Our user looks and testing session proved to be quite fruitful, as we received meaningful feedback on our storyboards. Regarding our concepts, interviewee's shared their overall thoughts, opinions on strengths and weaknesses, and ideas about potential improvements.
Tackling assumptions & pivoting direction
Going into our user looks and testing session, I assumed that our daily check in concept would be the most well received. Getting a little ahead of myself, I had even started to plan out final solutions for that concept. To my surprise, the medication management concept actually turned out to be the one that had mass appeal.
All of our ideas had great potential, but based on our feedback:
1. We decided to move forward with the medication management idea because the majority of caregivers we spoke with seemed to be struggling to manage, organize, and administer their care recipient's medications.
2. We decided against pursuing the mobile caregiver community idea because assuring caregivers that it would be a harassment-free, safe space seemed like a tall order. In addition, not every caregiver was in need of external support.
3. We decided not to pursue the daily check in idea because it seemed care recipients might have issues navigating yet another piece of technology. Additionally, some caregivers noted that there are existing social media platforms that perform the same tasks as our proposed solution.
Development & iteration
Performing online research and competitive analysis showed that current solutions do not fully solve the challenges of medication management. Using feedback to guide our design direction, we aimed to improve the medication management experience.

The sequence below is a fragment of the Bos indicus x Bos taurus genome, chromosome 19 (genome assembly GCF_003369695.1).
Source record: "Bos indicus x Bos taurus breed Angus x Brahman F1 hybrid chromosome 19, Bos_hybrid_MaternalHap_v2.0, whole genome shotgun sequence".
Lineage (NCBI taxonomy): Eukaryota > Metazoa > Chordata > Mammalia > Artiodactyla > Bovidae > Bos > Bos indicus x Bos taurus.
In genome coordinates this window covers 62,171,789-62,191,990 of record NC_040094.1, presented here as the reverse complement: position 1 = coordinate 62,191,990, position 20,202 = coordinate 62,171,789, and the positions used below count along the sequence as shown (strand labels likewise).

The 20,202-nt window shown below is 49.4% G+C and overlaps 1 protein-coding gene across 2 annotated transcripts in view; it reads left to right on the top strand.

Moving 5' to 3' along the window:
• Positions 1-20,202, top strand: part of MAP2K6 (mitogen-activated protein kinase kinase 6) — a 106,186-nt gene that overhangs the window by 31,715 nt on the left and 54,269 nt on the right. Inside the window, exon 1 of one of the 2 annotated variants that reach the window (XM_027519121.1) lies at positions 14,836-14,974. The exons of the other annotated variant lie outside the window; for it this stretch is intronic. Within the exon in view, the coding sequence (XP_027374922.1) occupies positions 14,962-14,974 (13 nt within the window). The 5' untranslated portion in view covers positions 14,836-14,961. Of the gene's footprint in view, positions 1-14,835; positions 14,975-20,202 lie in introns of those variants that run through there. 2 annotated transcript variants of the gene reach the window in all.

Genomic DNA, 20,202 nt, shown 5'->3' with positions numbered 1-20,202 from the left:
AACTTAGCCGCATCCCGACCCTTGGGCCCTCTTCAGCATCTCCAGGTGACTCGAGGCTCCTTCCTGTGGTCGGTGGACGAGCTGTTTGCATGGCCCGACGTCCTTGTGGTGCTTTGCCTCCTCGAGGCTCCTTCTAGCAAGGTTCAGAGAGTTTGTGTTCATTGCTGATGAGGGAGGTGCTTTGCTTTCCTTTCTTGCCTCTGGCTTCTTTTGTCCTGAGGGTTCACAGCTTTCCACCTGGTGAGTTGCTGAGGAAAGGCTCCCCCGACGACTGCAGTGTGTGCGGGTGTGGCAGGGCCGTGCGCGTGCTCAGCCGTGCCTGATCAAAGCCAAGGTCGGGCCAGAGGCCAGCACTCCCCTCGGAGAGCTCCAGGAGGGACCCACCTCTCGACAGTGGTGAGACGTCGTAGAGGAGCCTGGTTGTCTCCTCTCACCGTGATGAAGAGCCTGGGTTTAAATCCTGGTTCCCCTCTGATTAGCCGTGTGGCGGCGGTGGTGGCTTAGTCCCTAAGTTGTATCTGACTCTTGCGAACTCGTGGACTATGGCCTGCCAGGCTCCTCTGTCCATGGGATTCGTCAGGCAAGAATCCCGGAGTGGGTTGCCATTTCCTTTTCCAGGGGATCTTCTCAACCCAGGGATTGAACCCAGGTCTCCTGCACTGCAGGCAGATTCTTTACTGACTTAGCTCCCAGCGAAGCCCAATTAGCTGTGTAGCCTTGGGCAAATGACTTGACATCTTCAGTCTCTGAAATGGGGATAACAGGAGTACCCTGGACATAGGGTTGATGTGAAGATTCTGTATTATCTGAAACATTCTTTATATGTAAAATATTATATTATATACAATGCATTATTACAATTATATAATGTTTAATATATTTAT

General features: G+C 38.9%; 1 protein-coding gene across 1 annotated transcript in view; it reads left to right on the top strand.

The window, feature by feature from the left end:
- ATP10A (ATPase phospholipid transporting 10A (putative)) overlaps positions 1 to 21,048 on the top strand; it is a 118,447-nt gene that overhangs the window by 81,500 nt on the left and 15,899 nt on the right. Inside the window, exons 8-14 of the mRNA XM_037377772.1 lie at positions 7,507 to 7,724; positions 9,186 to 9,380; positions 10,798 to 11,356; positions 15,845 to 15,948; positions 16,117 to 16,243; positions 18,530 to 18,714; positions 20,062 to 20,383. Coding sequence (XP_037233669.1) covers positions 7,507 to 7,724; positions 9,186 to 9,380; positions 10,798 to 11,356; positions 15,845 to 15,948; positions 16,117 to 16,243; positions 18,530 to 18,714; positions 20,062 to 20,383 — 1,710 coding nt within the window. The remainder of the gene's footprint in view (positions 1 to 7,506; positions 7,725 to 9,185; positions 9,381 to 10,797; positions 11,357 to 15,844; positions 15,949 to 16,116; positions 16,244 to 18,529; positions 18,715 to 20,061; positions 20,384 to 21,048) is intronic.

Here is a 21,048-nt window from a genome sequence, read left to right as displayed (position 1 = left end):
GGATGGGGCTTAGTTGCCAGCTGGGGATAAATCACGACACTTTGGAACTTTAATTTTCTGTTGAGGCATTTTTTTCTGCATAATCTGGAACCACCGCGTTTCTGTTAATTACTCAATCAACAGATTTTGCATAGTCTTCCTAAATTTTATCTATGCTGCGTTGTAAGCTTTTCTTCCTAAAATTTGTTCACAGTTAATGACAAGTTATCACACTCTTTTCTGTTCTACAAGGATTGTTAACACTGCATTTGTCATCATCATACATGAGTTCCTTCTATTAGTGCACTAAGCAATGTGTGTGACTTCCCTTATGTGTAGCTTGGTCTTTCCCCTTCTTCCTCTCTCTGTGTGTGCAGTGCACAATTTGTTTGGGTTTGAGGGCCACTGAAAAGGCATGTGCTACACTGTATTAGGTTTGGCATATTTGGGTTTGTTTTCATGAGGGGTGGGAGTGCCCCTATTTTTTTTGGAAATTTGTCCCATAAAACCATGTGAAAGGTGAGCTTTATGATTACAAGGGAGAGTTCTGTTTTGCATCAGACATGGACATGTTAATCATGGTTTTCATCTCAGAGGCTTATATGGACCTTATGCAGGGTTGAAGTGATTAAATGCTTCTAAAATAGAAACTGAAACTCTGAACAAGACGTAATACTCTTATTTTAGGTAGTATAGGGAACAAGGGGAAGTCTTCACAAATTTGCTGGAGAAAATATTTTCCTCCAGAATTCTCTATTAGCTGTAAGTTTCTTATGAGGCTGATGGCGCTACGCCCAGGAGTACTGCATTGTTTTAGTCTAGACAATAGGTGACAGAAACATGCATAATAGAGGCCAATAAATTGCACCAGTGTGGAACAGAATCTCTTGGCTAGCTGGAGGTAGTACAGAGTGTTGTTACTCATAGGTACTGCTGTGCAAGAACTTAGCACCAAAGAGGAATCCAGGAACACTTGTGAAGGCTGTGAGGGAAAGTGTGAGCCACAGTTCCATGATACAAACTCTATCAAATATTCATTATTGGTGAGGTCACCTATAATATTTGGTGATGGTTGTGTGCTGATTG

We had decided to move forward with our medication management idea, but I wanted to explore the problem area. I did online research and found that, according to the Centers for Disease Control and Prevention:
From my online research, it seemed like medication management was an issue that impacted both caregivers and care recipients, and there appeared to be a space where our idea could make a difference.
Moving forward, I wanted to ground our concept in reality by exploring existing technologies with similar capabilities to see what could be possible. I found and explored comparable automated medication technologies.
While each had their pros and cons, none fully solved the challenges of medication management. Furthermore, none of these automated medication technologies allowed medical professionals to be directly involved in the medication management process.
Given our research findings, interviews, and user testing, my team developed MedBuddy.
Created to support family caregivers, MedBuddy's automated pillbox and associated app are a simple solution to the complex issue of medication management.
• MedBuddy provides a simple, headache free medication management system that seamlessly integrates into the busy caregiver's schedule.
• Unlike other automated medication systems, MedBuddy's mobile app allows caregivers and care recipients to directly request refills of their medication from their PCP.
• If their refill request is accepted, there is the option for prescription delivery by mail through the app .
During user testing, we received plenty of feedback on our medication management idea. Because this was a class project, we were constrained on time. As a result, we were not actually able to iterate on our design. However, if I were to move forward with this idea, I would proceed in the following ways:
Medication management is a big problem, especially for those who take multiple medication such as older care recipients. MedBuddy, an automated pillbox and mobile application, is a solution that has the potential to positively impact the lives of both caregivers and care recipients.
Our course ended with a presentation in which we shared our research process, results, and next steps. This project was an excellent opportunity to sharpen my research skills, work with my fellow classmates, and practice my presentation capabilities.